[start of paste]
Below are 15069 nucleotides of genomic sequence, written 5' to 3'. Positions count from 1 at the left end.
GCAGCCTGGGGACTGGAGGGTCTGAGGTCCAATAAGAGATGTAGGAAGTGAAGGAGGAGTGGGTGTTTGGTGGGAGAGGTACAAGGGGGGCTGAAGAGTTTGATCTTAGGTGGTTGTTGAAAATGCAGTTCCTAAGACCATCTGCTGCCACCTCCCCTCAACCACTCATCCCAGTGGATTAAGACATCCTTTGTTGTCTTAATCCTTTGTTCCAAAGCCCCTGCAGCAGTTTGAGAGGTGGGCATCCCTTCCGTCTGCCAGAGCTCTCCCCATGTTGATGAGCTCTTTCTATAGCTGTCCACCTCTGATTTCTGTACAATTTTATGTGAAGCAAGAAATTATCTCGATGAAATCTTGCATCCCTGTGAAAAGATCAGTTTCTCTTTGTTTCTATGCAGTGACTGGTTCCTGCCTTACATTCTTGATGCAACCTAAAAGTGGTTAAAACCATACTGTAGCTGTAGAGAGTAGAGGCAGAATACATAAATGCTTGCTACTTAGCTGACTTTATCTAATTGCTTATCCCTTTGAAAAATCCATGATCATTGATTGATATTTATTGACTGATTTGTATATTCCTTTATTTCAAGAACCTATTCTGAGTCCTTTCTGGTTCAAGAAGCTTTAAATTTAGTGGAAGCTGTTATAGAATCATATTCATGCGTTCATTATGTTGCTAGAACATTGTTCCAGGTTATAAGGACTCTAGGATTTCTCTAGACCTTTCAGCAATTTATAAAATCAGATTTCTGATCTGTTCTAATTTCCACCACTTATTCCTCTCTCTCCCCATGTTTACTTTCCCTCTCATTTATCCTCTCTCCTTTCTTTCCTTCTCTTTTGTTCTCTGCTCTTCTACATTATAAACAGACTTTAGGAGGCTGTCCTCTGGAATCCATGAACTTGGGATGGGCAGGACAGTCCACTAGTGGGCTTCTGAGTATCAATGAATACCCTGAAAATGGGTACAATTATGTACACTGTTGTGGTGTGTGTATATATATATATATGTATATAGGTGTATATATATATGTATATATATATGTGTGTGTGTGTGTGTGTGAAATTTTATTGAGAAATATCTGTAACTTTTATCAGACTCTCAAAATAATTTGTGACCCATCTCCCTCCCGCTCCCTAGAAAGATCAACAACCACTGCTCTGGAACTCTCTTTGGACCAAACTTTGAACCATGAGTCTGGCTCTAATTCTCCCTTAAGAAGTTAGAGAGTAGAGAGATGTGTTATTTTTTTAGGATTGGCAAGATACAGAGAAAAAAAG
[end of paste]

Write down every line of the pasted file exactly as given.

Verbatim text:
Below are 15069 nucleotides of genomic sequence, written 5' to 3'. Positions count from 1 at the left end.
GCAGCCTGGGGACTGGAGGGTCTGAGGTCCAATAAGAGATGTAGGAAGTGAAGGAGGAGTGGGTGTTTGGTGGGAGAGGTACAAGGGGGGCTGAAGAGTTTGATCTTAGGTGGTTGTTGAAAATGCAGTTCCTAAGACCATCTGCTGCCACCTCCCCTCAACCACTCATCCCAGTGGATTAAGACATCCTTTGTTGTCTTAATCCTTTGTTCCAAAGCCCCTGCAGCAGTTTGAGAGGTGGGCATCCCTTCCGTCTGCCAGAGCTCTCCCCATGTTGATGAGCTCTTTCTATAGCTGTCCACCTCTGATTTCTGTACAATTTTATGTGAAGCAAGAAATTATCTCGATGAAATCTTGCATCCCTGTGAAAAGATCAGTTTCTCTTTGTTTCTATGCAGTGACTGGTTCCTGCCTTACATTCTTGATGCAACCTAAAAGTGGTTAAAACCATACTGTAGCTGTAGAGAGTAGAGGCAGAATACATAAATGCTTGCTACTTAGCTGACTTTATCTAATTGCTTATCCCTTTGAAAAATCCATGATCATTGATTGATATTTATTGACTGATTTGTATATTCCTTTATTTCAAGAACCTATTCTGAGTCCTTTCTGGTTCAAGAAGCTTTAAATTTAGTGGAAGCTGTTATAGAATCATATTCATGCGTTCATTATGTTGCTAGAACATTGTTCCAGGTTATAAGGACTCTAGGATTTCTCTAGACCTTTCAGCAATTTATAAAATCAGATTTCTGATCTGTTCTAATTTCCACCACTTATTCCTCTCTCTCCCCATGTTTACTTTCCCTCTCATTTATCCTCTCTCCTTTCTTTCCTTCTCTTTTGTTCTCTGCTCTTCTACATTATAAACAGACTTTAGGAGGCTGTCCTCTGGAATCCATGAACTTGGGATGGGCAGGACAGTCCACTAGTGGGCTTCTGAGTATCAATGAATACCCTGAAAATGGGTACAATTATGTACACTGTTGTGGTGTGTGTATATATATATATATGTATATAGGTGTATATATATATGTATATATATATGTGTGTGTGTGTGTGTGTGAAATTTTATTGAGAAATATCTGTAACTTTTATCAGACTCTCAAAATAATTTGTGACCCATCTCCCTCCCGCTCCCTAGAAAGATCAACAACCACTGCTCTGGAACTCTCTTTGGACCAAACTTTGAACCATGAGTCTGGCTCTAATTCTCCCTTAAGAAGTTAGAGAGTAGAGAGATGTGTTATTTTTTTAGGATTGGCAAGATACAGAGAAAAAAAG